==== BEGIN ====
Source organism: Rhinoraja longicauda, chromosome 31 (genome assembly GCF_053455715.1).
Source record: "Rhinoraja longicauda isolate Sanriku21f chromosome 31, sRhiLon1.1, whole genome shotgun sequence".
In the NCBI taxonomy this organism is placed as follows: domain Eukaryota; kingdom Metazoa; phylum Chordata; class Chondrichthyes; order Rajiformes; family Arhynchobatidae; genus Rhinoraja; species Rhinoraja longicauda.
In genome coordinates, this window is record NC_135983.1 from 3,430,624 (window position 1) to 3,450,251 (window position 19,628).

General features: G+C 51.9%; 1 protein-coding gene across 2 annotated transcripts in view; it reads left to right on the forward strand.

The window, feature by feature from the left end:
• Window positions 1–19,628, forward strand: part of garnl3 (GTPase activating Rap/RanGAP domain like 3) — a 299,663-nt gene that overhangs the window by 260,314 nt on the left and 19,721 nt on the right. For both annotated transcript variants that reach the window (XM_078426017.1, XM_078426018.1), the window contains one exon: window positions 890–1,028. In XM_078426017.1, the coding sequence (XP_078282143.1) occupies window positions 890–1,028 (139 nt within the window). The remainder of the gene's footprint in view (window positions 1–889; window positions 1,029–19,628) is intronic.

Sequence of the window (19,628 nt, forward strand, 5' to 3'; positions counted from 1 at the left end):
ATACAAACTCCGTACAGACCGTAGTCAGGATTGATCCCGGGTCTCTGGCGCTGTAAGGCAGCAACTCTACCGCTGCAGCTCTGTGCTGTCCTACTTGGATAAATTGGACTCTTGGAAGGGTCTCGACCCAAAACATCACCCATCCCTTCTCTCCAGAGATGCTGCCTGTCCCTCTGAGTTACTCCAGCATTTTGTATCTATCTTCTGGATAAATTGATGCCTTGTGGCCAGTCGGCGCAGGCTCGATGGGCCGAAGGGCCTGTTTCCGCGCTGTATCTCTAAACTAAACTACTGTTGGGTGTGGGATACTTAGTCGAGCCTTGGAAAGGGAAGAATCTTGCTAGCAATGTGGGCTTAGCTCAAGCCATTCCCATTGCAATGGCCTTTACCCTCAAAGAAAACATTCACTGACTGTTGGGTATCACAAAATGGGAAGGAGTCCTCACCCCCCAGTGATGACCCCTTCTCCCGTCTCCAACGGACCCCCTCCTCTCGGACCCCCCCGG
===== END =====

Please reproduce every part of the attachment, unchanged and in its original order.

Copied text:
Source organism: Rhinoraja longicauda, chromosome 31 (genome assembly GCF_053455715.1).
Source record: "Rhinoraja longicauda isolate Sanriku21f chromosome 31, sRhiLon1.1, whole genome shotgun sequence".
In the NCBI taxonomy this organism is placed as follows: domain Eukaryota; kingdom Metazoa; phylum Chordata; class Chondrichthyes; order Rajiformes; family Arhynchobatidae; genus Rhinoraja; species Rhinoraja longicauda.
In genome coordinates, this window is record NC_135983.1 from 3,430,624 (window position 1) to 3,450,251 (window position 19,628).

General features: G+C 51.9%; 1 protein-coding gene across 2 annotated transcripts in view; it reads left to right on the forward strand.

The window, feature by feature from the left end:
• Window positions 1–19,628, forward strand: part of garnl3 (GTPase activating Rap/RanGAP domain like 3) — a 299,663-nt gene that overhangs the window by 260,314 nt on the left and 19,721 nt on the right. For both annotated transcript variants that reach the window (XM_078426017.1, XM_078426018.1), the window contains one exon: window positions 890–1,028. In XM_078426017.1, the coding sequence (XP_078282143.1) occupies window positions 890–1,028 (139 nt within the window). The remainder of the gene's footprint in view (window positions 1–889; window positions 1,029–19,628) is intronic.

Sequence of the window (19,628 nt, forward strand, 5' to 3'; positions counted from 1 at the left end):
ATACAAACTCCGTACAGACCGTAGTCAGGATTGATCCCGGGTCTCTGGCGCTGTAAGGCAGCAACTCTACCGCTGCAGCTCTGTGCTGTCCTACTTGGATAAATTGGACTCTTGGAAGGGTCTCGACCCAAAACATCACCCATCCCTTCTCTCCAGAGATGCTGCCTGTCCCTCTGAGTTACTCCAGCATTTTGTATCTATCTTCTGGATAAATTGATGCCTTGTGGCCAGTCGGCGCAGGCTCGATGGGCCGAAGGGCCTGTTTCCGCGCTGTATCTCTAAACTAAACTACTGTTGGGTGTGGGATACTTAGTCGAGCCTTGGAAAGGGAAGAATCTTGCTAGCAATGTGGGCTTAGCTCAAGCCATTCCCATTGCAATGGCCTTTACCCTCAAAGAAAACATTCACTGACTGTTGGGTATCACAAAATGGGAAGGAGTCCTCACCCCCCAGTGATGACCCCTTCTCCCGTCTCCAACGGACCCCCTCCTCTCGGACCCCCCCGG